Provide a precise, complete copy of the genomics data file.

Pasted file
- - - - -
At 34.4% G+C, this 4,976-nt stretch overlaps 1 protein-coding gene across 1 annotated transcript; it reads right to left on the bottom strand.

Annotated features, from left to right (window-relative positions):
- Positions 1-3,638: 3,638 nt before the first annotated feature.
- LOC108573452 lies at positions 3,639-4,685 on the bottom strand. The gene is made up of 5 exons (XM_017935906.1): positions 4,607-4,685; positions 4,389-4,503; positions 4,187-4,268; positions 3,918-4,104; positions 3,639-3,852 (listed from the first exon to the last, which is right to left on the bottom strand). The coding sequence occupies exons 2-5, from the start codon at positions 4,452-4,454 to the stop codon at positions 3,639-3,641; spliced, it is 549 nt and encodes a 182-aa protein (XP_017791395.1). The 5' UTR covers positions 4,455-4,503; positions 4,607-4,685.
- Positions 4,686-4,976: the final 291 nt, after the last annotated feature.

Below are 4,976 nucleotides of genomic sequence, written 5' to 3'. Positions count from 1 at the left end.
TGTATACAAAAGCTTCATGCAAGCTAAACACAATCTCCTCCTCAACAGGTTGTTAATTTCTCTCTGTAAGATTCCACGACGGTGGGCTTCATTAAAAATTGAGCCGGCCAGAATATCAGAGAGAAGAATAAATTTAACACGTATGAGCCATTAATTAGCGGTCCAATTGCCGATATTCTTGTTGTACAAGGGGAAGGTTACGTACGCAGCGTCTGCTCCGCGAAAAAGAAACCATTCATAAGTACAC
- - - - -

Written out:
At 34.4% G+C, this 4,976-nt stretch overlaps 1 protein-coding gene across 1 annotated transcript; it reads right to left on the bottom strand.

Annotated features, from left to right (window-relative positions):
- Positions 1-3,638: 3,638 nt before the first annotated feature.
- LOC108573452 lies at positions 3,639-4,685 on the bottom strand. The gene is made up of 5 exons (XM_017935906.1): positions 4,607-4,685; positions 4,389-4,503; positions 4,187-4,268; positions 3,918-4,104; positions 3,639-3,852 (listed from the first exon to the last, which is right to left on the bottom strand). The coding sequence occupies exons 2-5, from the start codon at positions 4,452-4,454 to the stop codon at positions 3,639-3,641; spliced, it is 549 nt and encodes a 182-aa protein (XP_017791395.1). The 5' UTR covers positions 4,455-4,503; positions 4,607-4,685.
- Positions 4,686-4,976: the final 291 nt, after the last annotated feature.

Below are 4,976 nucleotides of genomic sequence, written 5' to 3'. Positions count from 1 at the left end.
TGTATACAAAAGCTTCATGCAAGCTAAACACAATCTCCTCCTCAACAGGTTGTTAATTTCTCTCTGTAAGATTCCACGACGGTGGGCTTCATTAAAAATTGAGCCGGCCAGAATATCAGAGAGAAGAATAAATTTAACACGTATGAGCCATTAATTAGCGGTCCAATTGCCGATATTCTTGTTGTACAAGGGGAAGGTTACGTACGCAGCGTCTGCTCCGCGAAAAAGAAACCATTCATAAGTACAC